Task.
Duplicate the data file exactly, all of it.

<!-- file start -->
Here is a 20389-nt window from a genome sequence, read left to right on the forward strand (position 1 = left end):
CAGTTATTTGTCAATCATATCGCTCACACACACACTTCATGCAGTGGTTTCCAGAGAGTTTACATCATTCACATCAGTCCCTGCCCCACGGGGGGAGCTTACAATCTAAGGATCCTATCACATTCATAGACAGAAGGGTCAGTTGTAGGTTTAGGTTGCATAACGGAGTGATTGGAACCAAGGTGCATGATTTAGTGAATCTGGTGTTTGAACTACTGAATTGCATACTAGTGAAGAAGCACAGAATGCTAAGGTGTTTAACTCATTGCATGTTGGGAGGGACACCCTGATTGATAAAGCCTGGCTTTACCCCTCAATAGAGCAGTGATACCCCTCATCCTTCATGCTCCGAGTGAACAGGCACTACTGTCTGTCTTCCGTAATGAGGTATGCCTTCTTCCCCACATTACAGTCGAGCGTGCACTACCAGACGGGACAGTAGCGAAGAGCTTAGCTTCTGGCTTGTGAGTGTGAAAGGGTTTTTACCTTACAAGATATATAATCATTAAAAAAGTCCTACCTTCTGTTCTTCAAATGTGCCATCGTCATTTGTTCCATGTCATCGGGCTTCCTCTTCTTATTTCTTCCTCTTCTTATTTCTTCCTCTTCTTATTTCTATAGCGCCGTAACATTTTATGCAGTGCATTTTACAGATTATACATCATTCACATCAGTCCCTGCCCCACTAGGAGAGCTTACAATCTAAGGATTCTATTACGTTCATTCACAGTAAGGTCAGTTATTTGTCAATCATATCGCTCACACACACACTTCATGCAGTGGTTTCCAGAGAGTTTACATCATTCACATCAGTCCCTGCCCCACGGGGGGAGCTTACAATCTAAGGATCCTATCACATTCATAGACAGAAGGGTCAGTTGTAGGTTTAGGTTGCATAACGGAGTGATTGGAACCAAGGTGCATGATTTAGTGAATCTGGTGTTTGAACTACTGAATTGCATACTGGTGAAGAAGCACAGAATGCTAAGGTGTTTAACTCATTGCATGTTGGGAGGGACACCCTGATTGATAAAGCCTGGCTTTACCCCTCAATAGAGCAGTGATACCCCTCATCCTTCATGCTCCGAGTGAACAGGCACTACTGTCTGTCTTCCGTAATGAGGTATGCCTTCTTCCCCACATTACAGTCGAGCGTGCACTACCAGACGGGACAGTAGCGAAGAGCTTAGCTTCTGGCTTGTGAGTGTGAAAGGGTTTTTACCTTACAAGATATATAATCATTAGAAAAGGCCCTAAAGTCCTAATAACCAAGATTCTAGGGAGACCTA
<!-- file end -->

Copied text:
Here is a 20389-nt window from a genome sequence, read left to right on the forward strand (position 1 = left end):
CAGTTATTTGTCAATCATATCGCTCACACACACACTTCATGCAGTGGTTTCCAGAGAGTTTACATCATTCACATCAGTCCCTGCCCCACGGGGGGAGCTTACAATCTAAGGATCCTATCACATTCATAGACAGAAGGGTCAGTTGTAGGTTTAGGTTGCATAACGGAGTGATTGGAACCAAGGTGCATGATTTAGTGAATCTGGTGTTTGAACTACTGAATTGCATACTAGTGAAGAAGCACAGAATGCTAAGGTGTTTAACTCATTGCATGTTGGGAGGGACACCCTGATTGATAAAGCCTGGCTTTACCCCTCAATAGAGCAGTGATACCCCTCATCCTTCATGCTCCGAGTGAACAGGCACTACTGTCTGTCTTCCGTAATGAGGTATGCCTTCTTCCCCACATTACAGTCGAGCGTGCACTACCAGACGGGACAGTAGCGAAGAGCTTAGCTTCTGGCTTGTGAGTGTGAAAGGGTTTTTACCTTACAAGATATATAATCATTAAAAAAGTCCTACCTTCTGTTCTTCAAATGTGCCATCGTCATTTGTTCCATGTCATCGGGCTTCCTCTTCTTATTTCTTCCTCTTCTTATTTCTTCCTCTTCTTATTTCTATAGCGCCGTAACATTTTATGCAGTGCATTTTACAGATTATACATCATTCACATCAGTCCCTGCCCCACTAGGAGAGCTTACAATCTAAGGATTCTATTACGTTCATTCACAGTAAGGTCAGTTATTTGTCAATCATATCGCTCACACACACACTTCATGCAGTGGTTTCCAGAGAGTTTACATCATTCACATCAGTCCCTGCCCCACGGGGGGAGCTTACAATCTAAGGATCCTATCACATTCATAGACAGAAGGGTCAGTTGTAGGTTTAGGTTGCATAACGGAGTGATTGGAACCAAGGTGCATGATTTAGTGAATCTGGTGTTTGAACTACTGAATTGCATACTGGTGAAGAAGCACAGAATGCTAAGGTGTTTAACTCATTGCATGTTGGGAGGGACACCCTGATTGATAAAGCCTGGCTTTACCCCTCAATAGAGCAGTGATACCCCTCATCCTTCATGCTCCGAGTGAACAGGCACTACTGTCTGTCTTCCGTAATGAGGTATGCCTTCTTCCCCACATTACAGTCGAGCGTGCACTACCAGACGGGACAGTAGCGAAGAGCTTAGCTTCTGGCTTGTGAGTGTGAAAGGGTTTTTACCTTACAAGATATATAATCATTAGAAAAGGCCCTAAAGTCCTAATAACCAAGATTCTAGGGAGACCTA